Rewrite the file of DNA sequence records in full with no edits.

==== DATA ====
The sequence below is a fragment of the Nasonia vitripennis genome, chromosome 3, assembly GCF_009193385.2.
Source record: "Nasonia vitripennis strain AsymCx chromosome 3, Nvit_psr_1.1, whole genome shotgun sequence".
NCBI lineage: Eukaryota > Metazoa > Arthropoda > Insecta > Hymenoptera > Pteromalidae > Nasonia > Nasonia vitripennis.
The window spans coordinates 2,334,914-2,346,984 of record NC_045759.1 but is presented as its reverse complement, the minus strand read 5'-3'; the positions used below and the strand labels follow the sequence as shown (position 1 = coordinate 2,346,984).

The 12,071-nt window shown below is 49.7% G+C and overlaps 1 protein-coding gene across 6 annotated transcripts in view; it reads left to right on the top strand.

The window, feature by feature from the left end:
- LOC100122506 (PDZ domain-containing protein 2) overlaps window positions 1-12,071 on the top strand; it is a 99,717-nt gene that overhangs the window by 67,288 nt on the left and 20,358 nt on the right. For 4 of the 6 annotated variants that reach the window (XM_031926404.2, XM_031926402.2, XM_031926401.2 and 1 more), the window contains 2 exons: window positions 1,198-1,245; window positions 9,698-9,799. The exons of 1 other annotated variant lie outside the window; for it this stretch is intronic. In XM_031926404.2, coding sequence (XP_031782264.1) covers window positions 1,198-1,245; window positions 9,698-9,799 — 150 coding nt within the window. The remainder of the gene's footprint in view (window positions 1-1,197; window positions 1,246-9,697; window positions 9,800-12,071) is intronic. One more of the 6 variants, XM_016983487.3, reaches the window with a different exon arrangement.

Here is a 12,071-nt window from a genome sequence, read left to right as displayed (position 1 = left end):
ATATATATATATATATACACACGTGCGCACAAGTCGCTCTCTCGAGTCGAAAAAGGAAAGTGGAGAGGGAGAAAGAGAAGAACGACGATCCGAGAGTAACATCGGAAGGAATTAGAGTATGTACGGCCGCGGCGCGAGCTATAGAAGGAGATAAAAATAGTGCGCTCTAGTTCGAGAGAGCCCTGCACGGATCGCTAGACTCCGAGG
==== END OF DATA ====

The sequence below is a fragment of the Nasonia vitripennis genome, chromosome 3, assembly GCF_009193385.2.
Source record: "Nasonia vitripennis strain AsymCx chromosome 3, Nvit_psr_1.1, whole genome shotgun sequence".
NCBI lineage: Eukaryota > Metazoa > Arthropoda > Insecta > Hymenoptera > Pteromalidae > Nasonia > Nasonia vitripennis.
The window spans coordinates 2,334,914-2,346,984 of record NC_045759.1 but is presented as its reverse complement, the minus strand read 5'-3'; the positions used below and the strand labels follow the sequence as shown (position 1 = coordinate 2,346,984).

The 12,071-nt window shown below is 49.7% G+C and overlaps 1 protein-coding gene across 6 annotated transcripts in view; it reads left to right on the top strand.

The window, feature by feature from the left end:
- LOC100122506 (PDZ domain-containing protein 2) overlaps window positions 1-12,071 on the top strand; it is a 99,717-nt gene that overhangs the window by 67,288 nt on the left and 20,358 nt on the right. For 4 of the 6 annotated variants that reach the window (XM_031926404.2, XM_031926402.2, XM_031926401.2 and 1 more), the window contains 2 exons: window positions 1,198-1,245; window positions 9,698-9,799. The exons of 1 other annotated variant lie outside the window; for it this stretch is intronic. In XM_031926404.2, coding sequence (XP_031782264.1) covers window positions 1,198-1,245; window positions 9,698-9,799 — 150 coding nt within the window. The remainder of the gene's footprint in view (window positions 1-1,197; window positions 1,246-9,697; window positions 9,800-12,071) is intronic. One more of the 6 variants, XM_016983487.3, reaches the window with a different exon arrangement.

Here is a 12,071-nt window from a genome sequence, read left to right as displayed (position 1 = left end):
ATATATATATATATATACACACGTGCGCACAAGTCGCTCTCTCGAGTCGAAAAAGGAAAGTGGAGAGGGAGAAAGAGAAGAACGACGATCCGAGAGTAACATCGGAAGGAATTAGAGTATGTACGGCCGCGGCGCGAGCTATAGAAGGAGATAAAAATAGTGCGCTCTAGTTCGAGAGAGCCCTGCACGGATCGCTAGACTCCGAGG